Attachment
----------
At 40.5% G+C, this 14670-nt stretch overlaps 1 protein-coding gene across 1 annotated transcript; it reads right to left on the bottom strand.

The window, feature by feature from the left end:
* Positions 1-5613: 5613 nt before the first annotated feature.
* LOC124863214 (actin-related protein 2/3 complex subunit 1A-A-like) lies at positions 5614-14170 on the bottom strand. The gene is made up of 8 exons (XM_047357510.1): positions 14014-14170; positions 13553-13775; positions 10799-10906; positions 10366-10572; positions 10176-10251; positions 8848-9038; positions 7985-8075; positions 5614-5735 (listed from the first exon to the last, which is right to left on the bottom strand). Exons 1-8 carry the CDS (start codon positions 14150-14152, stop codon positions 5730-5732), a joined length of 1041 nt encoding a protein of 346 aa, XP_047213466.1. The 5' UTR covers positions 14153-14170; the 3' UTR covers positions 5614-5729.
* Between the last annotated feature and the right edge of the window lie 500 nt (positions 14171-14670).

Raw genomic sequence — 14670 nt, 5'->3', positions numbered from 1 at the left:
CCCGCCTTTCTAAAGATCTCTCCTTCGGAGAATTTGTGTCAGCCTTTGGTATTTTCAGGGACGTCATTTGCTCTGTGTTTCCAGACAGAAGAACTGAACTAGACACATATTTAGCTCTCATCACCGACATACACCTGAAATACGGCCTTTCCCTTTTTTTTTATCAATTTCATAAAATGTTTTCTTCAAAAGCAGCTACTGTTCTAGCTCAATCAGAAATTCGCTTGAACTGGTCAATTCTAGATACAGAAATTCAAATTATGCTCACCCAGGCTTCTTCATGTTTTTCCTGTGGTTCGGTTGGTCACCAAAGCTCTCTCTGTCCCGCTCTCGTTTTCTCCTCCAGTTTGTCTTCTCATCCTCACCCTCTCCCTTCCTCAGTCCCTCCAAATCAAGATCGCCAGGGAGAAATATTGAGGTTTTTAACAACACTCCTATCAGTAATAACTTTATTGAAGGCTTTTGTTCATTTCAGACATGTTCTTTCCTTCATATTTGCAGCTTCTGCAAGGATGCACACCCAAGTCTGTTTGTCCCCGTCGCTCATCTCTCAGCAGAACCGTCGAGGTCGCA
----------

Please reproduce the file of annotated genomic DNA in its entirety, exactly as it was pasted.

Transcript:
At 40.5% G+C, this 14670-nt stretch overlaps 1 protein-coding gene across 1 annotated transcript; it reads right to left on the bottom strand.

The window, feature by feature from the left end:
* Positions 1-5613: 5613 nt before the first annotated feature.
* LOC124863214 (actin-related protein 2/3 complex subunit 1A-A-like) lies at positions 5614-14170 on the bottom strand. The gene is made up of 8 exons (XM_047357510.1): positions 14014-14170; positions 13553-13775; positions 10799-10906; positions 10366-10572; positions 10176-10251; positions 8848-9038; positions 7985-8075; positions 5614-5735 (listed from the first exon to the last, which is right to left on the bottom strand). Exons 1-8 carry the CDS (start codon positions 14150-14152, stop codon positions 5730-5732), a joined length of 1041 nt encoding a protein of 346 aa, XP_047213466.1. The 5' UTR covers positions 14153-14170; the 3' UTR covers positions 5614-5729.
* Between the last annotated feature and the right edge of the window lie 500 nt (positions 14171-14670).

Raw genomic sequence — 14670 nt, 5'->3', positions numbered from 1 at the left:
CCCGCCTTTCTAAAGATCTCTCCTTCGGAGAATTTGTGTCAGCCTTTGGTATTTTCAGGGACGTCATTTGCTCTGTGTTTCCAGACAGAAGAACTGAACTAGACACATATTTAGCTCTCATCACCGACATACACCTGAAATACGGCCTTTCCCTTTTTTTTTATCAATTTCATAAAATGTTTTCTTCAAAAGCAGCTACTGTTCTAGCTCAATCAGAAATTCGCTTGAACTGGTCAATTCTAGATACAGAAATTCAAATTATGCTCACCCAGGCTTCTTCATGTTTTTCCTGTGGTTCGGTTGGTCACCAAAGCTCTCTCTGTCCCGCTCTCGTTTTCTCCTCCAGTTTGTCTTCTCATCCTCACCCTCTCCCTTCCTCAGTCCCTCCAAATCAAGATCGCCAGGGAGAAATATTGAGGTTTTTAACAACACTCCTATCAGTAATAACTTTATTGAAGGCTTTTGTTCATTTCAGACATGTTCTTTCCTTCATATTTGCAGCTTCTGCAAGGATGCACACCCAAGTCTGTTTGTCCCCGTCGCTCATCTCTCAGCAGAACCGTCGAGGTCGCA